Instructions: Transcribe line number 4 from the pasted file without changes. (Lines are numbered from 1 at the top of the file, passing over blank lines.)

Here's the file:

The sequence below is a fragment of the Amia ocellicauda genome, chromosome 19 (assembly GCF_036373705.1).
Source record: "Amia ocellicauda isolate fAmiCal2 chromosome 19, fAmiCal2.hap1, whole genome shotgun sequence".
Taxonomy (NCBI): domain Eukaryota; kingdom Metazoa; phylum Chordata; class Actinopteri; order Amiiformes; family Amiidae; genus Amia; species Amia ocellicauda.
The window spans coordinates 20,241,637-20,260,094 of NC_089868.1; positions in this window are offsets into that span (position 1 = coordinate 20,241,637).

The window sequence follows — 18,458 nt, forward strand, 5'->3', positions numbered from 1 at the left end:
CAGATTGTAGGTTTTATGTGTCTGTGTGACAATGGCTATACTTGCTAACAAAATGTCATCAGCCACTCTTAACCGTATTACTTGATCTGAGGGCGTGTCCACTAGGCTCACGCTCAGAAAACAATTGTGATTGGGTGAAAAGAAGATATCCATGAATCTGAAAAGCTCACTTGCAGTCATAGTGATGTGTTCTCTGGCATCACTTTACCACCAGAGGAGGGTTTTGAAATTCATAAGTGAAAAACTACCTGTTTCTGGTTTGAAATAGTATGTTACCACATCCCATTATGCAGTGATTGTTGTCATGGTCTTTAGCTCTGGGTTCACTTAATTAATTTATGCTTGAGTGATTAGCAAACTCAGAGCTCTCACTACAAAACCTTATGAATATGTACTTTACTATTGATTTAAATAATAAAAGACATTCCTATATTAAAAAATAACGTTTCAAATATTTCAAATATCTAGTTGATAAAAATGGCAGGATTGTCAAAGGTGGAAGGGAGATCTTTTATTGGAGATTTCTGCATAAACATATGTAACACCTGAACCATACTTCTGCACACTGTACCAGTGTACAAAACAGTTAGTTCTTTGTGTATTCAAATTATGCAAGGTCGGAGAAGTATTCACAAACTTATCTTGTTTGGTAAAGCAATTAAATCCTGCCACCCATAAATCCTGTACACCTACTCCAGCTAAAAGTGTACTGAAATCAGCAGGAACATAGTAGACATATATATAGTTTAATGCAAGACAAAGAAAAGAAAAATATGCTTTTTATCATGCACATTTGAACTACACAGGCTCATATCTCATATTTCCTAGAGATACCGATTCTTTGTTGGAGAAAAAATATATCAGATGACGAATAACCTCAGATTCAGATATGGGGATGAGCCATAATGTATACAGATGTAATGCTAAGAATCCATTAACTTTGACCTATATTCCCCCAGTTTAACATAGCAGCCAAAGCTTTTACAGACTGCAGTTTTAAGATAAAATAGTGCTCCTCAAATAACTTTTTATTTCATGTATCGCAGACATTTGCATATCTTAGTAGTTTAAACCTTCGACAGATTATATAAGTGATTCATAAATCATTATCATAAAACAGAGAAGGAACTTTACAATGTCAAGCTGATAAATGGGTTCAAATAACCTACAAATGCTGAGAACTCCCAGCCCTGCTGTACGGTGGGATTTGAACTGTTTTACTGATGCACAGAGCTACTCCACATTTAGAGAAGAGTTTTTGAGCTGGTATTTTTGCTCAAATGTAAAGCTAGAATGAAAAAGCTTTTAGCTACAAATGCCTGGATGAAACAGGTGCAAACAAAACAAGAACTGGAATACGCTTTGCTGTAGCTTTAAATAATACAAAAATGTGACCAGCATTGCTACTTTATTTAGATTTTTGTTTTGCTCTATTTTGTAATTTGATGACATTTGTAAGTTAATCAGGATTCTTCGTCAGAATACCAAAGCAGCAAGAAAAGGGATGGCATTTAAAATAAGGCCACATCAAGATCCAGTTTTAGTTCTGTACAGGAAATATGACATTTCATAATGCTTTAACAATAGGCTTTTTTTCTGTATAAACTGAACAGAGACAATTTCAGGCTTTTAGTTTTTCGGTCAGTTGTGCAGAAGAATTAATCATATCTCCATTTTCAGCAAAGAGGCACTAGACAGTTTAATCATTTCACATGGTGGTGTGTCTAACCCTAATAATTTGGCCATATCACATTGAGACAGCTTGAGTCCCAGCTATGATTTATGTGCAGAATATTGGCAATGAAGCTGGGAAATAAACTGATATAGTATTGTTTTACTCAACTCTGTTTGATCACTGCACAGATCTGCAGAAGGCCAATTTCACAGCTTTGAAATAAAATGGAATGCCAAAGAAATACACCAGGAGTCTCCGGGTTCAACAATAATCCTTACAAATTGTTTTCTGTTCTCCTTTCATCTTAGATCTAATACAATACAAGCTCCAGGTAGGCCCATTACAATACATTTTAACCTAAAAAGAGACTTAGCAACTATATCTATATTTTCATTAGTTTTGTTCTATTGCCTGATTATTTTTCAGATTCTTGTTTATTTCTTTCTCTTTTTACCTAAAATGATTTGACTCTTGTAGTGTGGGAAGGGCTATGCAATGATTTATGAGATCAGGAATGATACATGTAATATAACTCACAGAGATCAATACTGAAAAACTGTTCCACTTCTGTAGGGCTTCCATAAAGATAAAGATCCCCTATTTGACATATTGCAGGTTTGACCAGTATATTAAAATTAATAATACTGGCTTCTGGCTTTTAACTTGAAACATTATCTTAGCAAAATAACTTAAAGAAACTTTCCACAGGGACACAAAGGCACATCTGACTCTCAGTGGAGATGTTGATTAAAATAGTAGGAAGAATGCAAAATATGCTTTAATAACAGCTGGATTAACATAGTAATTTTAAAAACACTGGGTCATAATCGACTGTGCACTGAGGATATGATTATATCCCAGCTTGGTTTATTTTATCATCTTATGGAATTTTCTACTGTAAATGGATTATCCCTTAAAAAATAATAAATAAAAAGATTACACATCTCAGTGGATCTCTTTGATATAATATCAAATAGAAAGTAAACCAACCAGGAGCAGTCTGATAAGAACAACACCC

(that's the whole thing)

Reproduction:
The window spans coordinates 20,241,637-20,260,094 of NC_089868.1; positions in this window are offsets into that span (position 1 = coordinate 20,241,637).